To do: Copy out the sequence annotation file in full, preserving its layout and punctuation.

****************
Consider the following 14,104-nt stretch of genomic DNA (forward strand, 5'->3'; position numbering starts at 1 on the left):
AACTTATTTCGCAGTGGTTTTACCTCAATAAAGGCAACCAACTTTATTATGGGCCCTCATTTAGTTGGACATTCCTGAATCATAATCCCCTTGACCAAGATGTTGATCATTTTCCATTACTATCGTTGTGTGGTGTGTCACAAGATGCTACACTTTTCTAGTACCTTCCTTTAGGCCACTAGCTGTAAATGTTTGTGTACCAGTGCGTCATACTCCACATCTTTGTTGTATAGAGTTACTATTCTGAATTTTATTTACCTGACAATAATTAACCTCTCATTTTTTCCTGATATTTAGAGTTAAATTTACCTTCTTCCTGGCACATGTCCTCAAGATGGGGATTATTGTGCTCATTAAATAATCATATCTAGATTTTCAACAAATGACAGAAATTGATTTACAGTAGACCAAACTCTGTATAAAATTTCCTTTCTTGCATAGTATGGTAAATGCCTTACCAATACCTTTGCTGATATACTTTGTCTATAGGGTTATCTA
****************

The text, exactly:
Consider the following 14,104-nt stretch of genomic DNA (forward strand, 5'->3'; position numbering starts at 1 on the left):
AACTTATTTCGCAGTGGTTTTACCTCAATAAAGGCAACCAACTTTATTATGGGCCCTCATTTAGTTGGACATTCCTGAATCATAATCCCCTTGACCAAGATGTTGATCATTTTCCATTACTATCGTTGTGTGGTGTGTCACAAGATGCTACACTTTTCTAGTACCTTCCTTTAGGCCACTAGCTGTAAATGTTTGTGTACCAGTGCGTCATACTCCACATCTTTGTTGTATAGAGTTACTATTCTGAATTTTATTTACCTGACAATAATTAACCTCTCATTTTTTCCTGATATTTAGAGTTAAATTTACCTTCTTCCTGGCACATGTCCTCAAGATGGGGATTATTGTGCTCATTAAATAATCATATCTAGATTTTCAACAAATGACAGAAATTGATTTACAGTAGACCAAACTCTGTATAAAATTTCCTTTCTTGCATAGTATGGTAAATGCCTTACCAATACCTTTGCTGATATACTTTGTCTATAGGGTTATCTA